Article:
Monday, January 23, 2012

"P" and the "No True Scotsman" Fallacy

version 2.0

Truth Unites... and Divides responding to a comment I posted in this blog said...

This is a highly interesting comment.

I have a derivative question which has puzzled me for some time.

With regards to "P" (the Perseverance of the Saints), how does "P" escape the charge of falling into the "No True Scotsman" fallacy? If someone could help my muddled thinking on this, I'd appreciate it.

Thesis: Only genuine Christians persevere. And never apostasize or deconvert.

Thesis: Michael Sudduth apostasized (or deconverted).

Conclusion: Michael Sudduth was never a genuine Christian (supposing that Michael Sudduth died today and never repudiating Hinduism and Lord Krishna and never repenting of his worship of a false idol).

Question again: How does doctrine of "P" refute the allegation that it's an example of the "No True Scotsman" fallacy?




My response:


Truth Unites... and Divides, there's the logical possibility that God, in His absolute sovereignty, temporarily saves some people only to later take away that salvation by withholding (or taking away) "the gift of final perseverance" (to use Augustine's terminology). In which case, as some Catholic Augustinians claim, God elects some to initial salvation AND to final salvation. But for others, God only elects them to initial salvation. This logical possibility doesn't take away from God's sovereignty even though, like classical Arminianism genuine Christians can fall away. The difference is that in the former God's will is the determining factor in those who fall away, while in the latter it's the person's libertarian will that's the determining factor. Therefore, one could argue that in Augustine's (and Aquinas' and Luther's) view, God is actually more sovereign than in Calvinism because God can be a spiritual "Indian giver" (no ethnic insult/slur intended) taking away a salvation he initially gave (by retracting or withholding altogether the gift of perseverance). This is my interpretation of Augustine's view. Augustinian Catholics would say that God didn't positively reprobate those whom He elected to only grant initial salvation and that it is their own sinfulness that leads them to finally fall away. But I would argue that the mere fact that God intentionally withholds or takes back the gift of final perseverance logically necessitates that God is positively electing them to reprobation since God knows that without His gift of perseverance they cannot do other than fall away.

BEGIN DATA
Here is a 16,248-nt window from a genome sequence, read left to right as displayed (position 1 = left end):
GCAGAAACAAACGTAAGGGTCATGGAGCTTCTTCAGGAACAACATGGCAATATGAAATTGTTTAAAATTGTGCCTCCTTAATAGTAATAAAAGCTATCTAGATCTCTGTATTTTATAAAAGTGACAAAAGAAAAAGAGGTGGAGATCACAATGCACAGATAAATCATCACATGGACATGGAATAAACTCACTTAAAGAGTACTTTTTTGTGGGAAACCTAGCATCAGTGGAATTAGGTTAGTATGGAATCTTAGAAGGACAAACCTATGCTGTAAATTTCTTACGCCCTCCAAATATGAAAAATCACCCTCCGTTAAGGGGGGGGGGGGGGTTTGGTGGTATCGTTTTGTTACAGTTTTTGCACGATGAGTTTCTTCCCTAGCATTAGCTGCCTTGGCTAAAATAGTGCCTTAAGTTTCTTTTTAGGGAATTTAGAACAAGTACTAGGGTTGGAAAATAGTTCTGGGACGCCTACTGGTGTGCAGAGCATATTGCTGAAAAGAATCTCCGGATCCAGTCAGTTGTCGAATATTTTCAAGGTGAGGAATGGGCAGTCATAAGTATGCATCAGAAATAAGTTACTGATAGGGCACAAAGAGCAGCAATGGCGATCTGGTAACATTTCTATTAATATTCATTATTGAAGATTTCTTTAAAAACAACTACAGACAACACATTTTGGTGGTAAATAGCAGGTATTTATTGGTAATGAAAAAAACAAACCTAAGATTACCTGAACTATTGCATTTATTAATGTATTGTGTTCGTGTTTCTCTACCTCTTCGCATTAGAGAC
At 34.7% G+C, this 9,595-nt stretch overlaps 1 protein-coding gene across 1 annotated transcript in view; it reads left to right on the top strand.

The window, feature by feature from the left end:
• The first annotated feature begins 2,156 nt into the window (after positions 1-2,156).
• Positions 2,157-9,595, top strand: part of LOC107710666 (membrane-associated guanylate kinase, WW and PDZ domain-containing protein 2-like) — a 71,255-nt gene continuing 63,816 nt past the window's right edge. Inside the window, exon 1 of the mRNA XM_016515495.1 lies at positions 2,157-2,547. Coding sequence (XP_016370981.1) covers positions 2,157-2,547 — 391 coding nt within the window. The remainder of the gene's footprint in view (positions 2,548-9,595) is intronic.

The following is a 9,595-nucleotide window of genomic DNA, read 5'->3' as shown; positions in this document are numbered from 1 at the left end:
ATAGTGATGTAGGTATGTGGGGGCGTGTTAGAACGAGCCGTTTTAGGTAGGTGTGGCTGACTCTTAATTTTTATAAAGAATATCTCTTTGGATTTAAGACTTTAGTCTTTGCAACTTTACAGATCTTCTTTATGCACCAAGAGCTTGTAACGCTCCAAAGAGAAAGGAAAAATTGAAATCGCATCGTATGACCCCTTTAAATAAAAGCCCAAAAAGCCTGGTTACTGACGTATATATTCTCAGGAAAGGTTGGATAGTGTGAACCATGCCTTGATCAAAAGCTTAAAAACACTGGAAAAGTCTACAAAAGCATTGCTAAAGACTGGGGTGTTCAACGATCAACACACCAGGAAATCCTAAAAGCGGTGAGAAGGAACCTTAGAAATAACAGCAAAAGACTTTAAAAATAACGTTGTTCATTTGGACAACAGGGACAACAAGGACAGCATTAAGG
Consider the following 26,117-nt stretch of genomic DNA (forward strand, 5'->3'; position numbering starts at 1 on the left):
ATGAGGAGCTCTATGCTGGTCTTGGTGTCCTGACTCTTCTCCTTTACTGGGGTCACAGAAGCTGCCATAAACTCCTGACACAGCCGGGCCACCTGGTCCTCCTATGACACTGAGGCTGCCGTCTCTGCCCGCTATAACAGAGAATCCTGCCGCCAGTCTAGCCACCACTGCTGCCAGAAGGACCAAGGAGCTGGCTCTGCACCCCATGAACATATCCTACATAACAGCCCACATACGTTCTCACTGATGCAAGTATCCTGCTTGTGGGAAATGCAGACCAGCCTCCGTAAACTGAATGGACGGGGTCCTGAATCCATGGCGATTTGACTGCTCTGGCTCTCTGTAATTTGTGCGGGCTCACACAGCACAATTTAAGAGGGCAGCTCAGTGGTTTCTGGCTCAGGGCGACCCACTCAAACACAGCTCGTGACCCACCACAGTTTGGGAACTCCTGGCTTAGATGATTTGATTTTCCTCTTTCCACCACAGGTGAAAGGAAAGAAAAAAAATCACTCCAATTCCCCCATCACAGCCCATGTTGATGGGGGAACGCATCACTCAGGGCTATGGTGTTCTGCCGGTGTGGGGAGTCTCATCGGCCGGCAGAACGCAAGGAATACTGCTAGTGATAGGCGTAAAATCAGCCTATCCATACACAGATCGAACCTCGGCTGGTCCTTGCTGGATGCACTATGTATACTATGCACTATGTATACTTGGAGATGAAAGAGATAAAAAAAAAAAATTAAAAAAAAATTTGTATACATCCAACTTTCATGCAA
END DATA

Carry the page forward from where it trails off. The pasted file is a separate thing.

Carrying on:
From my perspective, the major problem with Augustine's view is that it denies that God's love is unchanging. Sure Common Grace can allow for God to love the non-elect in a way less than the elect, but in Augustine's view there would then be three categories of grace: 1. Efficacious Grace (which lasts to and through eternity), 2. Initial Grace (which does not last even though it's nearly identical in basis and kind as the former), and 3. Common Grace (which does not last, but which is dramatically inferior in kind than either 1 or 2) .

Also, how can the Scripture be true that states "He who did not spare His own Son, but delivered Him up for us all, how will He not also along with Him graciously give us all things [including the gift of perseverance]"? Btw, one's view of the atonement obviously has tremendous ramifications for the doctrine of Perseverance [ see below].

Nevertheless, it could be that the number of the elect and the number of genuine saints aren't coterminous. All this also depends on what one means by a "(genuine) saint". Is one a genuine saint by virtue of regeneration? Does that only mean the Calvinistic understanding of regeneration, or can it include baptismal regeneration (per Augustine, Aquinas, Luther et al.)?

Catholic James Akins section on the Perseverance of the Saints in his paper explains it much better than I can. He makes clear the Augustinian distinction between predestination to initial salvation (election to salvation) and predestination to final salvation (election to glory).


A TIPTOE THROUGH TULIP by James Akin www.ewtn.com/library/ANSWERS/TULIP.htm



Above I mentioned Rom. 8:32 and how one's understanding of the atonement could affect the doctrine of Perseverance.

While I'm not dogmatic against it, I now lean less towards "Limited Atonement" (as it is understood by contemporary Calvinists) because of the seemingly legitimate distinctions made by Reformed folks like David Ponter, THEOparadox and websites like Calvin and Calvinism (et al.).

They show that, though forgotten by or unknown to modern Calvinists, there has been a long line of historic Calvinists who affirmed that while the intent of the atonement is limited, the extent was unlimited. So they make a distinction between John Owen's view (and later re-affirmed by John Murray's) of Limited Atonement, and a permissible and historic Calvinistic view of Particular Redemption which affirms Christ did die (in some sense) for the non-elect.